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Staring at someone for more than five seconds can be considered sexual harassment.
At least that is the case according to Netflix’s sexual harassment policy for film crews, says a report first published in the British newspaper, The Sun.
Other elements of the policy include not asking for colleagues’ phone numbers, urging staff who feel pestered to say “Stop! Don’t do that again,” avoiding lingering hugs, and not asking people out more than once and steering clear if they say “no.”
According to the article, some employees are taking the policy less than seriously. The article quotes an employee as stating, “It has sparked jokes, with people looking at each other counting to five, then diverting their eyes.”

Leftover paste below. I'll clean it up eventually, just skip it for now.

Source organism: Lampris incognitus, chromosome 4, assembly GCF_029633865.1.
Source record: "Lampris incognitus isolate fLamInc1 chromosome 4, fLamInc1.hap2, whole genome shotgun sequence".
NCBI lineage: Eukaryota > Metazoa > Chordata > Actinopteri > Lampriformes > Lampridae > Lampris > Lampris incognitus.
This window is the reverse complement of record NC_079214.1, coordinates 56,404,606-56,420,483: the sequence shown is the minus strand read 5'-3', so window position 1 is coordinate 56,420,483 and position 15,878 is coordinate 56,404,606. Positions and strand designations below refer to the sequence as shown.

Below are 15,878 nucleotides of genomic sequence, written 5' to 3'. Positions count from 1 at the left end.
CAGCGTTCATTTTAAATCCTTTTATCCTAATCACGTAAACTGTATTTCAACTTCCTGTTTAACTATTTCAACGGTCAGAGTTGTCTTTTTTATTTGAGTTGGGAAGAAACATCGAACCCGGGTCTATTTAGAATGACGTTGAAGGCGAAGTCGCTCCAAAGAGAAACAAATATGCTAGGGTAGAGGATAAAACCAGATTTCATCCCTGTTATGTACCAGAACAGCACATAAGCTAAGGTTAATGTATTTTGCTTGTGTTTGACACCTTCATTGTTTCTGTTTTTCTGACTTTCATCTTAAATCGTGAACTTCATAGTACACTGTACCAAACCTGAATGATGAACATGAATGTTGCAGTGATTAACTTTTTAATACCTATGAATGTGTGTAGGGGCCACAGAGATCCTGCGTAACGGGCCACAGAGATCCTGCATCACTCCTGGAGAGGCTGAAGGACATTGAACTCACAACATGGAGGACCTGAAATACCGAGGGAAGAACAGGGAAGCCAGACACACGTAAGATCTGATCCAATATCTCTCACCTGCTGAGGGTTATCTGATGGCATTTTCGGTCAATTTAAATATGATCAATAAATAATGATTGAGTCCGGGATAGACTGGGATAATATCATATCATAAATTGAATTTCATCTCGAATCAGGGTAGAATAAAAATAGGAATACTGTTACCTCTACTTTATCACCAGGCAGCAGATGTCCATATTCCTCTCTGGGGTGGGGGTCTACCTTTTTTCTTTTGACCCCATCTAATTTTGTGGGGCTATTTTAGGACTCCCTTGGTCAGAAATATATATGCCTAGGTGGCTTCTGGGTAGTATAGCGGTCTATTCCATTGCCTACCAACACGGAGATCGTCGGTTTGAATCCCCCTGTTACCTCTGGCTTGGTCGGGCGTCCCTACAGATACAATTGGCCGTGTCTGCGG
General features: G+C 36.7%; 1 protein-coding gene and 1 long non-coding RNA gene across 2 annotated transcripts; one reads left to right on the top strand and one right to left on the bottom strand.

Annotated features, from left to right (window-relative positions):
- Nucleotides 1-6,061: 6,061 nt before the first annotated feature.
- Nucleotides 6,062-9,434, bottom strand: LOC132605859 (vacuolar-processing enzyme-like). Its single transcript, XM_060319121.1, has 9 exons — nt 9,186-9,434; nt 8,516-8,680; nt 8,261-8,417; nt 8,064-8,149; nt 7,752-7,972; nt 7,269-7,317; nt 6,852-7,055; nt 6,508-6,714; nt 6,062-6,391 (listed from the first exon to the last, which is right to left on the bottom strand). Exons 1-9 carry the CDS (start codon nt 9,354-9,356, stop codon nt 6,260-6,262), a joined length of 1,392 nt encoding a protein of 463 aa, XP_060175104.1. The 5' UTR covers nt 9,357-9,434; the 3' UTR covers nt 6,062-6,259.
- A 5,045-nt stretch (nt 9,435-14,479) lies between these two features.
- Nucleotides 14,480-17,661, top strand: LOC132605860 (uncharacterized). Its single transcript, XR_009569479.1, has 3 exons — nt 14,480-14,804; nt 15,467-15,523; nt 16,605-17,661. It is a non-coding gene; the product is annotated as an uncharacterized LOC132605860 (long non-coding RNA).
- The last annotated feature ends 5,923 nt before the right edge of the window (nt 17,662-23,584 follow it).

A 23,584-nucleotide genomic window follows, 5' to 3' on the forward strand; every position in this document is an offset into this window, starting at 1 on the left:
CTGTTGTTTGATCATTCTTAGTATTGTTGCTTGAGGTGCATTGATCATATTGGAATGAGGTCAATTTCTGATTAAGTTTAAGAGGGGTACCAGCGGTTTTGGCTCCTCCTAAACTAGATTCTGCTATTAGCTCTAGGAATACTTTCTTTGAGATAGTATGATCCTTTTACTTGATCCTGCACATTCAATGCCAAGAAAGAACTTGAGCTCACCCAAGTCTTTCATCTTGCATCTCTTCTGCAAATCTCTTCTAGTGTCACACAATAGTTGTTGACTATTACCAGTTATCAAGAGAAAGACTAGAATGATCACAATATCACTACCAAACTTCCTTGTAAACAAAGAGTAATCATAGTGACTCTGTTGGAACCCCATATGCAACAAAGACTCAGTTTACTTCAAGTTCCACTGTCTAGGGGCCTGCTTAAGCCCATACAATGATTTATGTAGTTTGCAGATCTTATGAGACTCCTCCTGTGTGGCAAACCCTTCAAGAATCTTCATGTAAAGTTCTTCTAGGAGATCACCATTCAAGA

But, perhaps understandably in light of the “#MeToo” movement, Los Gatos, California-based Netflix isn’t seeing the humor in any of this. It said in a statement, according to The Sun: “We’re proud of the anti-harassment training we offer to our productions. We want every Netflix production to be a safe and respectful working environment. We believe the resources we offer empower people on our sets to speak up, and shouldn’t be trivialized.”
Here’s a lawsuit that’s out of this world: a woman in Tennessee filed a lawsuit in federal court this month against the National Aeronautics and Space Administration, claiming that a vial of moon dust man-on-the-moon Neil Armstrong gave to her late father as a gift is hers and they cannot have it.